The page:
I have some news: I have a new job! I've been offered (and accepted) a Library Assistant position, and my training starts at the beginning of next month. This naturally means I'll have a lot less time to post on this blog, but I'm looking forward to the work ahead of me. Among other things, it'll speed up the process of getting my plane ticket to England!
It's been a rough week in terms of global news, with humanity continuing to prove its commitment to Being Awful, and even my usual remedy of unwinding with books and shows didn't do much to help considering the season finale of Into The Badlands. (Let's just say that 2016's trend of fridging female characters has continued).
But there have been other fandom treats to distract us, many of which I'm sure you've already seen...
Including, no doubt, the Vanity Fair spread on The Last Jedi. There's a lot to absorb here: Captain Phasma without her helmet, a last name for Rose (it's Tico), and Kylo Ren's scar. It's a little bigger than it looked in the trailer – which is good – though still not the disfiguring mess I thought it would be.
The posing of the characters again leads me to believe that Finn and Rey will probably spend a lot of time away from each other (with Poe, Finn and Rose making up a new sort of trio) and only meeting up again in the final act. I hope I'm wrong.
And of course, General Leia. She looks incredible, and I'm already feeling the twinge of disappointment in knowing we'll never know what Episode 9 had in store for her.
Yet having read the accompanying article, there are some passages that don't sit particularly well with me. Take this comment from VF editor David Kamp:
“I had presumed (wrongly) that JJ Abrams and Larry Kasdan might have sketched out an arc for the entirety of the current trilogy. But as Rian Johnson told me, it really was a creative handoff—'Over to you, Rian.’ And Rian is handing off to Colin Trevorrow in the same way. He said he’s made a mess that Colin will somehow have to clean up. ”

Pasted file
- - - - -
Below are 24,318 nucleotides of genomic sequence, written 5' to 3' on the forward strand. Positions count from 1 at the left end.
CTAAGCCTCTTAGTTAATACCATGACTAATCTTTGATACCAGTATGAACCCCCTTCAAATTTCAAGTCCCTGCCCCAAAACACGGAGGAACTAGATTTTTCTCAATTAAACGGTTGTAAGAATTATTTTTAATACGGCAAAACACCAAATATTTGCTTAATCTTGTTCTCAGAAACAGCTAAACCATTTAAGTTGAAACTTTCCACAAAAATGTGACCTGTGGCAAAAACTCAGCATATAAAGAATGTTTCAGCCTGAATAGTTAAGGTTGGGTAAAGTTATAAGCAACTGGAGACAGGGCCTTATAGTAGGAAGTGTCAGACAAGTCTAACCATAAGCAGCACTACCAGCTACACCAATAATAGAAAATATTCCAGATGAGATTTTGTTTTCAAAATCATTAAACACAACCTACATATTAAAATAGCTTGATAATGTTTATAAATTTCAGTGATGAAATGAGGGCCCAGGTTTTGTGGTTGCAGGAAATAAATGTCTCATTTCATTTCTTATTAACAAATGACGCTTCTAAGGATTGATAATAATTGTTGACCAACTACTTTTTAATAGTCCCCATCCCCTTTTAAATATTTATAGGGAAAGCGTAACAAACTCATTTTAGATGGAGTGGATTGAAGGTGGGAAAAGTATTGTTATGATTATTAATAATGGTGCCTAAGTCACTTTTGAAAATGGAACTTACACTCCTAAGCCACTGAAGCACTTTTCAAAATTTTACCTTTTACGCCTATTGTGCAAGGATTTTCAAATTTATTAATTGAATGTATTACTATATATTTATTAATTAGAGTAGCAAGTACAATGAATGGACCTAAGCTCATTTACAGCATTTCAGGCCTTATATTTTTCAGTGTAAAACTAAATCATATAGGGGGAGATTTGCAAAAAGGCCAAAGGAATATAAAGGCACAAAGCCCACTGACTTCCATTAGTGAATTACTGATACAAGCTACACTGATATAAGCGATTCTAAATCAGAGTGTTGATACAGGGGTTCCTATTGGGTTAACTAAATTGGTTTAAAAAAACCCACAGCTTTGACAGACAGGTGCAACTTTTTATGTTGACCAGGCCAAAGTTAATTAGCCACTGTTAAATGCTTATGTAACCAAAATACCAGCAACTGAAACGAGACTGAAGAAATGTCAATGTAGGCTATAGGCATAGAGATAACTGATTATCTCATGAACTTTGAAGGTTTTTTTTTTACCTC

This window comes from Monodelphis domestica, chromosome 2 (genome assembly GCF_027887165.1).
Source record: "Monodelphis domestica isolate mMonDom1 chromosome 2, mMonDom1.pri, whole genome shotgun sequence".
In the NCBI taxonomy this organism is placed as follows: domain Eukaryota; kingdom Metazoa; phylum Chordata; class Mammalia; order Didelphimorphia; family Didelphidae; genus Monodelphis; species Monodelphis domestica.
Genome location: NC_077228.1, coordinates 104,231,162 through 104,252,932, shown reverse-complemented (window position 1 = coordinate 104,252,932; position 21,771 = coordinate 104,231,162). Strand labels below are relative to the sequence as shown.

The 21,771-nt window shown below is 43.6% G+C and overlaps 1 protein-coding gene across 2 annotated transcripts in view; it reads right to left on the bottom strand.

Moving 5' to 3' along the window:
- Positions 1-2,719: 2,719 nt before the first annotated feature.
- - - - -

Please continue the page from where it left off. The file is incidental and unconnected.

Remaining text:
And now this from Kathleen Kennedy on Carrie Fisher:
“She was having a blast,” said Kennedy. “The minute she finished, she grabbed me and said, ‘I’d better be at the forefront of IX!’ Because Harrison was front and centre on VII, and Mark is front and centre on VIII. She thought IX would be her movie. And it would have been.”
Is anyone else having trouble reconciling these comments? As flat-out horrifying as the first statement is (there's no planned arc? SERIOUSLY??) it doesn't jive with Kennedy's assertion that Carrie/Leia would have been front-and-centre of Episode 9. How could she possibly know that if there's no story plan in place?
Maybe it's just misdirect, maybe I'm just misreading – but now the idea that Colin Trevorrow is in charge of wrapping up the trilogy, with no sense of any locked-down story arc is ... worrying.
No to mention this exchange on the David Kamp question/answer page:
Question: Do we learn anything about Snoke's identity? Does he get a fight scene?
Answer: I asked Rian Johnson about Snoke—Who/what is he?—and Rian was fairly up front in saying that Snoke is not a character he particularly gets into in TLJ. Hmmm.
Response: Hot damn. I'll bet you nobody knows. Like, it looks to me as if Abrams and company didn't even have any dialogue, or even any idea of a plot for after Rey met Luke. This is suggested by the fact that they didn't film anything other than what we saw and had to actually go back to Skellig to film for Episode VIII.
It's highly likely that JJ didn't have any idea who Snoke is, and neither did any of the Lucasfilm crew, and instead, JJ opened a box that Trevorrow will have to solve.
But hey, there are other fun tidbits: Rose has an on-screen sister named Paige, Laura Dern plays a high-ranking Resistant officer called Vice Admiral Amilyn Holdo, there's a casino planet frequented by the wealthier side of the galaxy, and Poe apparently gets slapped by Leia.
To stay on the Star Wars bandwagon, here are some interesting videos and photos I've spotted this month...
First, this fantastic 8-bit version of The Last Jedi trailer:
I grew up with the likes of Monkey Island and Indiana Jones: Fate of Atlantis, and I'd willingly play this if it was a real thing. Honestly though, where do people find the time to design these things?
If you haven't already seen this adorable Jyn Erso cosplayer – well, check it out. She went to a con armed with plans to the Death Star to give to every Princess Leia she saw – and I can't have been the only one crying over what she did with the last one...